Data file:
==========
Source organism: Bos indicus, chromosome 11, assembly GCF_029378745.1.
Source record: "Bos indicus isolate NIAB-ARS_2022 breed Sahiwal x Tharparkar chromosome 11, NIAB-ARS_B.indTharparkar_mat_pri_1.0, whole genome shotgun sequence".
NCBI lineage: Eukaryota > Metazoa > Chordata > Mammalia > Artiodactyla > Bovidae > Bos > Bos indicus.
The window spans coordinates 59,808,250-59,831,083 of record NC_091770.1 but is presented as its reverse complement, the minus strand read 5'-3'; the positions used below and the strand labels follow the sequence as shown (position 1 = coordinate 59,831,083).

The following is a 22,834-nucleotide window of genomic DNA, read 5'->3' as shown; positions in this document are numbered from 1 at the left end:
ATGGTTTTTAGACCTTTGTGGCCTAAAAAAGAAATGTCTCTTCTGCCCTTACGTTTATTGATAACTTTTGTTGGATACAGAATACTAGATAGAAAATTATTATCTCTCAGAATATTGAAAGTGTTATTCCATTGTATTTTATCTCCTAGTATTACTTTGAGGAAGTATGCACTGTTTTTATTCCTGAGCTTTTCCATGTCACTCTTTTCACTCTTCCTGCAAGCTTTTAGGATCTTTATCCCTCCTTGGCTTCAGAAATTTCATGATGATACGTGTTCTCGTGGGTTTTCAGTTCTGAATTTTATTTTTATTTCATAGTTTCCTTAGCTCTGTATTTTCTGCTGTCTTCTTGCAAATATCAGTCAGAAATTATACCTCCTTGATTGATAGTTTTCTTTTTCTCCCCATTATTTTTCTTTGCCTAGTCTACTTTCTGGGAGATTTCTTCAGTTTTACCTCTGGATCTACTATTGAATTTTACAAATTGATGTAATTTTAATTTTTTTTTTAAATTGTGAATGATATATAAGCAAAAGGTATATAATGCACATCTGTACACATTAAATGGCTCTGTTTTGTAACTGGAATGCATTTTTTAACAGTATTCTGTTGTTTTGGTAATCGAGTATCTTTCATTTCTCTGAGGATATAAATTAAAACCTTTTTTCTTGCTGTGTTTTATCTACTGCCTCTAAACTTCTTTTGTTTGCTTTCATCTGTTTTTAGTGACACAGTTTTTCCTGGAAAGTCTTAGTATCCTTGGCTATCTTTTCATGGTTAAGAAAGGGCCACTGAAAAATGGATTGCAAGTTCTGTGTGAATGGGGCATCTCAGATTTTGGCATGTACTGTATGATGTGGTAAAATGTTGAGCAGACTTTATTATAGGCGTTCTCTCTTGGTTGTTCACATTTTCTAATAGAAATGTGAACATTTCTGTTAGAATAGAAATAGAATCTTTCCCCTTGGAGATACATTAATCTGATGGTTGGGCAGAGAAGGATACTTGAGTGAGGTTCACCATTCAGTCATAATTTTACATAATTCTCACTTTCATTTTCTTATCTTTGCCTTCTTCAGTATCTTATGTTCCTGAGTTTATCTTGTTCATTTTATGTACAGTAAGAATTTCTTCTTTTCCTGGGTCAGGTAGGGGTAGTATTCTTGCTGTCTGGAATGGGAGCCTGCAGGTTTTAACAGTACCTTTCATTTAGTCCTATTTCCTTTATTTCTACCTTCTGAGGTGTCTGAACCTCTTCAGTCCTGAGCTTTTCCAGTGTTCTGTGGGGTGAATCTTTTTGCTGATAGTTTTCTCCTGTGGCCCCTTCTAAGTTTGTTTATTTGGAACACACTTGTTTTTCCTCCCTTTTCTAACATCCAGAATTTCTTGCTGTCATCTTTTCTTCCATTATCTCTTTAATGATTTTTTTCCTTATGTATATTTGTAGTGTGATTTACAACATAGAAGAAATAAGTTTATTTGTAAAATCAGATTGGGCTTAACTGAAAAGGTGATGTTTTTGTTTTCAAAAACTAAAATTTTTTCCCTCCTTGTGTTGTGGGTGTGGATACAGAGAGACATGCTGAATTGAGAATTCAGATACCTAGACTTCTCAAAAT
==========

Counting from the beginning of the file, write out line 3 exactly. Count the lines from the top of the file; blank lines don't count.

NCBI lineage: Eukaryota > Metazoa > Chordata > Mammalia > Artiodactyla > Bovidae > Bos > Bos indicus.